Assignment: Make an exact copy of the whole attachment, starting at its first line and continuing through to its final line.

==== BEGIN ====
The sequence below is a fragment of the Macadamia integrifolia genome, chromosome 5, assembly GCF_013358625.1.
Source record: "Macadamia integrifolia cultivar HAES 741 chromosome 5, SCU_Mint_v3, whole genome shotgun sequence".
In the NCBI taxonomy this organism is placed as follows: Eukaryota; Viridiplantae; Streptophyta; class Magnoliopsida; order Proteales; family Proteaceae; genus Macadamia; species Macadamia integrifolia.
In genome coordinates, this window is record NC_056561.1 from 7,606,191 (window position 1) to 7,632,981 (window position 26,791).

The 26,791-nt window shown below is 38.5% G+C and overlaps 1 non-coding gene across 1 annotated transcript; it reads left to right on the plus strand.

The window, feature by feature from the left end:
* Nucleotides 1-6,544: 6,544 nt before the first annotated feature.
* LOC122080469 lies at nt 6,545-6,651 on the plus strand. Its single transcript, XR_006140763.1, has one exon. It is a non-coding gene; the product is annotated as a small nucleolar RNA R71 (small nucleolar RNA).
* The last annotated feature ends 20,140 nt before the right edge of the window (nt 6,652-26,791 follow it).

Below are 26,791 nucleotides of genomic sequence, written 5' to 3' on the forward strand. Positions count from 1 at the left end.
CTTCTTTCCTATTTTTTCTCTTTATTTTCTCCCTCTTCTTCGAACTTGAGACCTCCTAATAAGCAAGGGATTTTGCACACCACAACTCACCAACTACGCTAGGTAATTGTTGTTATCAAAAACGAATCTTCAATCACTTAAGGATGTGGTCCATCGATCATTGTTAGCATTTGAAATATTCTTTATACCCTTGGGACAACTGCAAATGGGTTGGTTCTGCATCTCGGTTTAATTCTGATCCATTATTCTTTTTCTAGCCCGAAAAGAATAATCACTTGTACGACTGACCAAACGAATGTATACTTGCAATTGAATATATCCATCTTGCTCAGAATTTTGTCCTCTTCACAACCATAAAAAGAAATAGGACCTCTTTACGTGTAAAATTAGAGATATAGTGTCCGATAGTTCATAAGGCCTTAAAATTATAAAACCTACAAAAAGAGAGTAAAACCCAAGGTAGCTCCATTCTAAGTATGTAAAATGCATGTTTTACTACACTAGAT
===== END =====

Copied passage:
The sequence below is a fragment of the Macadamia integrifolia genome, chromosome 5, assembly GCF_013358625.1.
Source record: "Macadamia integrifolia cultivar HAES 741 chromosome 5, SCU_Mint_v3, whole genome shotgun sequence".
In the NCBI taxonomy this organism is placed as follows: Eukaryota; Viridiplantae; Streptophyta; class Magnoliopsida; order Proteales; family Proteaceae; genus Macadamia; species Macadamia integrifolia.
In genome coordinates, this window is record NC_056561.1 from 7,606,191 (window position 1) to 7,632,981 (window position 26,791).

The 26,791-nt window shown below is 38.5% G+C and overlaps 1 non-coding gene across 1 annotated transcript; it reads left to right on the plus strand.

The window, feature by feature from the left end:
* Nucleotides 1-6,544: 6,544 nt before the first annotated feature.
* LOC122080469 lies at nt 6,545-6,651 on the plus strand. Its single transcript, XR_006140763.1, has one exon. It is a non-coding gene; the product is annotated as a small nucleolar RNA R71 (small nucleolar RNA).
* The last annotated feature ends 20,140 nt before the right edge of the window (nt 6,652-26,791 follow it).

Below are 26,791 nucleotides of genomic sequence, written 5' to 3' on the forward strand. Positions count from 1 at the left end.
CTTCTTTCCTATTTTTTCTCTTTATTTTCTCCCTCTTCTTCGAACTTGAGACCTCCTAATAAGCAAGGGATTTTGCACACCACAACTCACCAACTACGCTAGGTAATTGTTGTTATCAAAAACGAATCTTCAATCACTTAAGGATGTGGTCCATCGATCATTGTTAGCATTTGAAATATTCTTTATACCCTTGGGACAACTGCAAATGGGTTGGTTCTGCATCTCGGTTTAATTCTGATCCATTATTCTTTTTCTAGCCCGAAAAGAATAATCACTTGTACGACTGACCAAACGAATGTATACTTGCAATTGAATATATCCATCTTGCTCAGAATTTTGTCCTCTTCACAACCATAAAAAGAAATAGGACCTCTTTACGTGTAAAATTAGAGATATAGTGTCCGATAGTTCATAAGGCCTTAAAATTATAAAACCTACAAAAAGAGAGTAAAACCCAAGGTAGCTCCATTCTAAGTATGTAAAATGCATGTTTTACTACACTAGAT